Perhaps, if situationism is true, then the answer to the practical question “what can I do to take charge of my situation?”is“nothing”— the features of situations that determine behavior are so subtle and surprising that no ordinary rational strategies could enable us to be masters of our situations. But such pessimism is premature, and if it were ever to become warranted, then it is not only virtue ethics and the notion of character that we would have to jettison, but the power of practical reasoning. (491)

Pure situationism seems to run deeply contrary to our ordinary, commonsense understandings of how and why people behave as they do. Doris doesn’t have too much regard for commonsense when it comes to understanding behavior, though he does address the topic. But if we think about the people we’ve observed most closely in professional contexts, personal life, and politics, it seems hard to avoid the sober conclusion that these individuals do indeed have “character”, for better or worse, and that their characters differ. This one can be counted on to deflect responsibility for bad outcomes in his or her division; that one is solidly committed to his spouse; and that one is forever expedient in appealing for votes. People differ in these ways in our ordinary experience; so it is difficult to find the experiments of Milgram or Zimbardo sufficient to erase our reliance on the idea of persistent character traits in ordinary people. (Could we design experiments that seek to evaluate characteristics like “avoids responsibility,” “honors familial commitments,” “acts out of devotion to principle”?)
 

Observing character traits

 

 

The key idea of moral character is that the actions individuals choose are influenced by enduring features of their mentality. Unlike the situationist who looks at each situation of choice as a solution to achieving goals given current circumstances (Gilbert Harman, “Moral philosophy meets social psychology” link; John Doris, Lack of Character: Personality and Moral Behavior), a character theory maintains that choice derives in part by perduring features of the self. We might say that an individual’s choices over time reflect a “style” of action that corresponds to these underlying features of personality and character.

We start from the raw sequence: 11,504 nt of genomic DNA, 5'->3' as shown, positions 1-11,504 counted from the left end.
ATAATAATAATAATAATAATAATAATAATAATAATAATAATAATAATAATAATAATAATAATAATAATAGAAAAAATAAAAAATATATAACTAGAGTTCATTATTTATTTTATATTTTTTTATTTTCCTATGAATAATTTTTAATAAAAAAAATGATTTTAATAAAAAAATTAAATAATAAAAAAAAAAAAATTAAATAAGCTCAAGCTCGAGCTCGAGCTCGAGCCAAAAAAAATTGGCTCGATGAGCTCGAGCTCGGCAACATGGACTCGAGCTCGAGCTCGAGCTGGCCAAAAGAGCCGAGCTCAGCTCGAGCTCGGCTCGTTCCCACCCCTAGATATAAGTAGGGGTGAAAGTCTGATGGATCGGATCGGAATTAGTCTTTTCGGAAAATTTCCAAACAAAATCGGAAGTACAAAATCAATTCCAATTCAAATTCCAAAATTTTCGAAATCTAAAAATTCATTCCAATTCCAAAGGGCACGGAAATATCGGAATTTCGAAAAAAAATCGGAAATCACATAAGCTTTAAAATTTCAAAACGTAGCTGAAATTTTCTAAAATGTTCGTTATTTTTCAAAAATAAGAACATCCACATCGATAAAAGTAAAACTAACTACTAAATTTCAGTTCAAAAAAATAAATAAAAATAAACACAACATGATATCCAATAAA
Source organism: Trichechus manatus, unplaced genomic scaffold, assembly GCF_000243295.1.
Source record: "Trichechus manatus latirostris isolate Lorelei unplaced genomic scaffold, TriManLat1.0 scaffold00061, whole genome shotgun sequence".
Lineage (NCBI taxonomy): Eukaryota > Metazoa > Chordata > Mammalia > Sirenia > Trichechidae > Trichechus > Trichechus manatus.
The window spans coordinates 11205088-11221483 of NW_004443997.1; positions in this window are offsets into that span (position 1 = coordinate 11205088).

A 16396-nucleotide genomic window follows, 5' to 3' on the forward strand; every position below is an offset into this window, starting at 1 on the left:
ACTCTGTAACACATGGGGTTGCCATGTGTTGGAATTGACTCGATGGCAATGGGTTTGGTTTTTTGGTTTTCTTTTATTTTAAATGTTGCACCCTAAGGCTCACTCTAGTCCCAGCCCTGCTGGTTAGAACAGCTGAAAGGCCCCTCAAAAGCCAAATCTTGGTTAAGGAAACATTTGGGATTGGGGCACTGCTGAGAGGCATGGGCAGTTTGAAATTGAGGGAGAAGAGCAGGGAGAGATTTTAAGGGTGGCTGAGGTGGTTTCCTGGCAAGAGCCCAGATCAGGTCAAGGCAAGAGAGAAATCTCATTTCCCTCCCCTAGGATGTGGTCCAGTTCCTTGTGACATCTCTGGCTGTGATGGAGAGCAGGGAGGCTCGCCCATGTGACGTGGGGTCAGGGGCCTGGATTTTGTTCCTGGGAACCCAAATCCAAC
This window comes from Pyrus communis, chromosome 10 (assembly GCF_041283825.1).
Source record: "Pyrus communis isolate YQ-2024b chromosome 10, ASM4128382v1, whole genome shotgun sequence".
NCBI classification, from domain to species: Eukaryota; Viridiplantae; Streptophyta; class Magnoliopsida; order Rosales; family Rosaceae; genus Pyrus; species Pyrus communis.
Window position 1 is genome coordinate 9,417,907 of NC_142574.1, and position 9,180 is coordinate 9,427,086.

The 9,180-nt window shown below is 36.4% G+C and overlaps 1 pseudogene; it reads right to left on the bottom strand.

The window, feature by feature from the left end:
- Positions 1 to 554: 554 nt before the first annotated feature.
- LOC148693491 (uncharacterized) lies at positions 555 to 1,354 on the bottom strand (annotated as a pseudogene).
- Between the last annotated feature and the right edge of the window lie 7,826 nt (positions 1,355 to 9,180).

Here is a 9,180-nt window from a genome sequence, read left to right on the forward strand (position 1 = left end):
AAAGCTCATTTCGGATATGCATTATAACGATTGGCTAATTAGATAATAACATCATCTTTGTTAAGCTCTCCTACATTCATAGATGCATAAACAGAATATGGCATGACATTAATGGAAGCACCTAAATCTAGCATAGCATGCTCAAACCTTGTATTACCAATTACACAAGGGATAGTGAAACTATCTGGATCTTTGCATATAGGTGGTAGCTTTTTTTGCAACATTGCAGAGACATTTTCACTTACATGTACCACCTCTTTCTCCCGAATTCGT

An example will be helpful. Let’s say that fidelity is the virtue of honoring one’s commitments. A person who has acquired the habit of fidelity will be more likely to keep promises even in circumstances where there are short-term advantages in breaking them. So fidelity is a motivational counterweight to impulse and opportunism. There are other counterweights that also work — for example, what Elster describes as foresight is also a bulwark against myopic opportunism. The foresightful person is able to take longterm interests into account and thereby avoid the error of myopia. But an embodied habit of fidelity does the work well.

This brief example suggests two kinds of questions. First, do individuals actually demonstrate the workings of such a virtue in their actual behavior, and are there observable differences in the strength of this factor across individuals and groups? And second, how does this character trait develop in the course of maturation in typical individuals? What circumstances or experiences either strengthen or weaken the trait?

Personality psychology and social psychology offer experimental means for exploring the first set of questions. Much of this research takes the form of behavioral experiments along the lines of the Milgram experiment, apparently demonstrating that human beings are more ready to behave badly than we would have expected. (This experiment is described in the Harman article mentioned above.)  These experiments involve selection of a set of volunteer subjects and a carefully designed task that will probe their behavioral dispositions. Here is a study that attempts to measure the distribution of trust across a population; link.